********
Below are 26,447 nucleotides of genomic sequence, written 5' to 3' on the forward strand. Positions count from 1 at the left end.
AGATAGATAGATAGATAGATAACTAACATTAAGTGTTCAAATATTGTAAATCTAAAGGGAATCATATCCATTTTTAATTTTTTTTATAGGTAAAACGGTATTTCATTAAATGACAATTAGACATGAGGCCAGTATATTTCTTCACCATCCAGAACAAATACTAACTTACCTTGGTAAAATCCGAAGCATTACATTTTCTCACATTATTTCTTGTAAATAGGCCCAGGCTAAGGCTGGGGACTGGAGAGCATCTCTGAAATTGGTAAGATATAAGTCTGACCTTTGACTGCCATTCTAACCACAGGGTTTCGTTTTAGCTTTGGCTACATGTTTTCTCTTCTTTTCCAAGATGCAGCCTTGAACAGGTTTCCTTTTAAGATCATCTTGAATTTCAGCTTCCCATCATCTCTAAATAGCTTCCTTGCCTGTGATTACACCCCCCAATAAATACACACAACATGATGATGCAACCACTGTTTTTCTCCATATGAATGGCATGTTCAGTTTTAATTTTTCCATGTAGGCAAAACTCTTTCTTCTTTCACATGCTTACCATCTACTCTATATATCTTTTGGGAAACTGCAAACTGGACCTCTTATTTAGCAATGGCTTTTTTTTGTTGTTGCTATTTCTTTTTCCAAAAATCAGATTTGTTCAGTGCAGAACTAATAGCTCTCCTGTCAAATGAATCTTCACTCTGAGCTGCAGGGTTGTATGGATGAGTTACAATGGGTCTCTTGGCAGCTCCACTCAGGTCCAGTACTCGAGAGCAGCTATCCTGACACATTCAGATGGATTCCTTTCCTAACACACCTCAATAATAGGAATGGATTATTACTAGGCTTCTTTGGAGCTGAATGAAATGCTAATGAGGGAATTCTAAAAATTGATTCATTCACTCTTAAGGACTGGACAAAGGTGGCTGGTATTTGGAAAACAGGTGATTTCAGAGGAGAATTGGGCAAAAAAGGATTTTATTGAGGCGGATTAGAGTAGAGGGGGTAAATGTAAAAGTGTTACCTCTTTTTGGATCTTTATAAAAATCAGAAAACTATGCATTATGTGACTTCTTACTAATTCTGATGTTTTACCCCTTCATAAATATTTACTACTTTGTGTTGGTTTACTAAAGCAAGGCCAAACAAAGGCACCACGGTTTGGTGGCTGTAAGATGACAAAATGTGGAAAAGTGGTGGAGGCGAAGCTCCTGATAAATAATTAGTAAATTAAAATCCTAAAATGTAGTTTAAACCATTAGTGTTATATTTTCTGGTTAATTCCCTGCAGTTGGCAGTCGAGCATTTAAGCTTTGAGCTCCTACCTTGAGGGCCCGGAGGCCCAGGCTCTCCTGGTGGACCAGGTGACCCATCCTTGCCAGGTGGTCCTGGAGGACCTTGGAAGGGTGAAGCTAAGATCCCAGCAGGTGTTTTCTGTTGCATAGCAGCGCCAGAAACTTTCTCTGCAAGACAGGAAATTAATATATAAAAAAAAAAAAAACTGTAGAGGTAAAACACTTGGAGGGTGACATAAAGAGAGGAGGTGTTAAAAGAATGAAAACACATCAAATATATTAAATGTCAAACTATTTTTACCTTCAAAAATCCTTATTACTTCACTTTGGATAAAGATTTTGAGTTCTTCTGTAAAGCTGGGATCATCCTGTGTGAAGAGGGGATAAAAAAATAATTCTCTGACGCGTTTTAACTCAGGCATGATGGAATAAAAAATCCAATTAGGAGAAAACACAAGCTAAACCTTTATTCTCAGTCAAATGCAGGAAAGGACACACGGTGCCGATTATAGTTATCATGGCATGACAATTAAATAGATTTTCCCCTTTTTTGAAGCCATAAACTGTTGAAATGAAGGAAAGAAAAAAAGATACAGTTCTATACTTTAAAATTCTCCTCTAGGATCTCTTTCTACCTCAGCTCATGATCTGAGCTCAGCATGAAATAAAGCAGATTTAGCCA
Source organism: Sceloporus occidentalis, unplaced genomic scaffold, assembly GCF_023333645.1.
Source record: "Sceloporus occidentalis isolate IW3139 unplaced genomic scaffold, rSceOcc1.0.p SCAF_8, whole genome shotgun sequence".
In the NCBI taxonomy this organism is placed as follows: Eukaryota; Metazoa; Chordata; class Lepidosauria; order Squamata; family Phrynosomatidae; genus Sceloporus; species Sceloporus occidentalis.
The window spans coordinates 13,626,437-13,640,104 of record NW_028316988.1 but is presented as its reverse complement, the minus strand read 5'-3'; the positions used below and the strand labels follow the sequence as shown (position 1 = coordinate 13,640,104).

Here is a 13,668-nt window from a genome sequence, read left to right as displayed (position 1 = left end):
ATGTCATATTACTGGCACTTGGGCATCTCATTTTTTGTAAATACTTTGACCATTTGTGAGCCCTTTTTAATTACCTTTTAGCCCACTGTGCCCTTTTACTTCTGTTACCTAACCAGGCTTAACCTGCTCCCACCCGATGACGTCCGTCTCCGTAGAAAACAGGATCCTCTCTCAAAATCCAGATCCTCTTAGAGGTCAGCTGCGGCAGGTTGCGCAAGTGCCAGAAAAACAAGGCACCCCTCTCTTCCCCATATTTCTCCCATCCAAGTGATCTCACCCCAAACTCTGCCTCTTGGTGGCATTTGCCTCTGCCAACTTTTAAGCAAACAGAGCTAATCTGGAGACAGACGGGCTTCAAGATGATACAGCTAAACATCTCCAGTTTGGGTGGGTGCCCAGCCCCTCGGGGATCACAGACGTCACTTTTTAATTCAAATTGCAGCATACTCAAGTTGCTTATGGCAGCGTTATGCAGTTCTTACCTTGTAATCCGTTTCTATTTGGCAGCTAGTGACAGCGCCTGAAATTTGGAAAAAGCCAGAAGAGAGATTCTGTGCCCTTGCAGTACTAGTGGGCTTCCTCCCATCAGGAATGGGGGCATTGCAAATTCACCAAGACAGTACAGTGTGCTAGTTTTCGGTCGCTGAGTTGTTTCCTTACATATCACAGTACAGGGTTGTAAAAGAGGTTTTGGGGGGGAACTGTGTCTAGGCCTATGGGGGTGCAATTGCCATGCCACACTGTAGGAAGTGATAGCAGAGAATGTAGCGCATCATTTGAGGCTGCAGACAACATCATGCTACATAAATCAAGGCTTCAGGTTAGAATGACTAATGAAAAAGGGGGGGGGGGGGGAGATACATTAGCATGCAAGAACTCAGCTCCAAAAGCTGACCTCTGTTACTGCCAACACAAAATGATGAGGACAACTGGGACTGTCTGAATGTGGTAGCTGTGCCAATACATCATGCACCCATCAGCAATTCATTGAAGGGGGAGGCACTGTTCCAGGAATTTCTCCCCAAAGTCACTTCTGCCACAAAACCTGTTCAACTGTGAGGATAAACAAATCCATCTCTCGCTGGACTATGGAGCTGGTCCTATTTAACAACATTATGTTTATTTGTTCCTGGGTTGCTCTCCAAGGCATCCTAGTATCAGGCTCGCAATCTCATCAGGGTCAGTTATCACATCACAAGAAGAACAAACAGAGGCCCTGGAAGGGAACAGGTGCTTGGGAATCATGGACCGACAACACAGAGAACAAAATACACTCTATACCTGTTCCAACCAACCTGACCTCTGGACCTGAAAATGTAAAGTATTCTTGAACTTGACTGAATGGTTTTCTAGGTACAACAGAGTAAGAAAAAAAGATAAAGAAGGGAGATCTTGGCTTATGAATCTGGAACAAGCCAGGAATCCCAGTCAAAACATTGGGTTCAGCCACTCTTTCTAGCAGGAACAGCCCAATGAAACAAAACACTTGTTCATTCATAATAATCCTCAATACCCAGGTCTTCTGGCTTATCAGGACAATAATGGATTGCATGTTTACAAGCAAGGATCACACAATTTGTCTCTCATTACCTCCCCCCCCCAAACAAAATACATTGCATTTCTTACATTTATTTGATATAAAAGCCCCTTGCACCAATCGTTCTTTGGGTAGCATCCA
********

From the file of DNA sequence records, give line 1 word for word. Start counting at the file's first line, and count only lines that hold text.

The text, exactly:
Below are 26,447 nucleotides of genomic sequence, written 5' to 3' on the forward strand. Positions count from 1 at the left end.